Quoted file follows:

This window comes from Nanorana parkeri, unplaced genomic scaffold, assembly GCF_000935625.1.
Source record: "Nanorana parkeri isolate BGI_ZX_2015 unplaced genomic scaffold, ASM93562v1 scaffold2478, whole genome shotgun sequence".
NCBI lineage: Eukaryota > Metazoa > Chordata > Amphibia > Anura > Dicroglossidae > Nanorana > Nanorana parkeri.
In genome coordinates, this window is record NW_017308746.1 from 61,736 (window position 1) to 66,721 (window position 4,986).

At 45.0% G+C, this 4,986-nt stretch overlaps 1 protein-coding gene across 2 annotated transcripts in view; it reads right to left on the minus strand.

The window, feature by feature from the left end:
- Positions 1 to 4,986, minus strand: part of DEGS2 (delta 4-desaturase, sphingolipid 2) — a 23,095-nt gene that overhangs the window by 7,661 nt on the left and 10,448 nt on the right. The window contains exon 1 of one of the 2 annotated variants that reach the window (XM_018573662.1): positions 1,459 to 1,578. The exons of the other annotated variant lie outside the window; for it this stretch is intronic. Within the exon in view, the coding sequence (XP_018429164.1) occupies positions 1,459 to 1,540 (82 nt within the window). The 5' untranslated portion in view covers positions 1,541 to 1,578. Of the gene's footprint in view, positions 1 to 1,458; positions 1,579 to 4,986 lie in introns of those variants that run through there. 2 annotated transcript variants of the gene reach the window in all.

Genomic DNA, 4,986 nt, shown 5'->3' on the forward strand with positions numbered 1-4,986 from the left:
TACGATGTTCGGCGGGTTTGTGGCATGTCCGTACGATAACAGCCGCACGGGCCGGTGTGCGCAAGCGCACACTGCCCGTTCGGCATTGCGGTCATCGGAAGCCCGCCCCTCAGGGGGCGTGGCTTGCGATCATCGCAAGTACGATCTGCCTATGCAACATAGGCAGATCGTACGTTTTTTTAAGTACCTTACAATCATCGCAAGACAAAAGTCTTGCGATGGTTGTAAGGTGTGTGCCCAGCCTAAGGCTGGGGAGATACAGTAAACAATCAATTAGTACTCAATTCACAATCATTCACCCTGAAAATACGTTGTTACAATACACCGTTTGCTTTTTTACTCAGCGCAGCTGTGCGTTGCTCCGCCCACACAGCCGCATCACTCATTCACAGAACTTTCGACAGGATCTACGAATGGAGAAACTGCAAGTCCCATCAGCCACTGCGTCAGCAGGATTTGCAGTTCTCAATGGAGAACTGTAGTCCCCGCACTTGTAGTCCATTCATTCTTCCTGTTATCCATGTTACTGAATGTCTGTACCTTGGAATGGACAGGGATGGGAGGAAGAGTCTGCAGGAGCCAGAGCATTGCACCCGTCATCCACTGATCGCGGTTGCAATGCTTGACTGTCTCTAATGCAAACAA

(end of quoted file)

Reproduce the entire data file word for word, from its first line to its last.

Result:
This window comes from Nanorana parkeri, unplaced genomic scaffold, assembly GCF_000935625.1.
Source record: "Nanorana parkeri isolate BGI_ZX_2015 unplaced genomic scaffold, ASM93562v1 scaffold2478, whole genome shotgun sequence".
NCBI lineage: Eukaryota > Metazoa > Chordata > Amphibia > Anura > Dicroglossidae > Nanorana > Nanorana parkeri.
In genome coordinates, this window is record NW_017308746.1 from 61,736 (window position 1) to 66,721 (window position 4,986).

At 45.0% G+C, this 4,986-nt stretch overlaps 1 protein-coding gene across 2 annotated transcripts in view; it reads right to left on the minus strand.

The window, feature by feature from the left end:
- Positions 1 to 4,986, minus strand: part of DEGS2 (delta 4-desaturase, sphingolipid 2) — a 23,095-nt gene that overhangs the window by 7,661 nt on the left and 10,448 nt on the right. The window contains exon 1 of one of the 2 annotated variants that reach the window (XM_018573662.1): positions 1,459 to 1,578. The exons of the other annotated variant lie outside the window; for it this stretch is intronic. Within the exon in view, the coding sequence (XP_018429164.1) occupies positions 1,459 to 1,540 (82 nt within the window). The 5' untranslated portion in view covers positions 1,541 to 1,578. Of the gene's footprint in view, positions 1 to 1,458; positions 1,579 to 4,986 lie in introns of those variants that run through there. 2 annotated transcript variants of the gene reach the window in all.

Genomic DNA, 4,986 nt, shown 5'->3' on the forward strand with positions numbered 1-4,986 from the left:
TACGATGTTCGGCGGGTTTGTGGCATGTCCGTACGATAACAGCCGCACGGGCCGGTGTGCGCAAGCGCACACTGCCCGTTCGGCATTGCGGTCATCGGAAGCCCGCCCCTCAGGGGGCGTGGCTTGCGATCATCGCAAGTACGATCTGCCTATGCAACATAGGCAGATCGTACGTTTTTTTAAGTACCTTACAATCATCGCAAGACAAAAGTCTTGCGATGGTTGTAAGGTGTGTGCCCAGCCTAAGGCTGGGGAGATACAGTAAACAATCAATTAGTACTCAATTCACAATCATTCACCCTGAAAATACGTTGTTACAATACACCGTTTGCTTTTTTACTCAGCGCAGCTGTGCGTTGCTCCGCCCACACAGCCGCATCACTCATTCACAGAACTTTCGACAGGATCTACGAATGGAGAAACTGCAAGTCCCATCAGCCACTGCGTCAGCAGGATTTGCAGTTCTCAATGGAGAACTGTAGTCCCCGCACTTGTAGTCCATTCATTCTTCCTGTTATCCATGTTACTGAATGTCTGTACCTTGGAATGGACAGGGATGGGAGGAAGAGTCTGCAGGAGCCAGAGCATTGCACCCGTCATCCACTGATCGCGGTTGCAATGCTTGACTGTCTCTAATGCAAACAA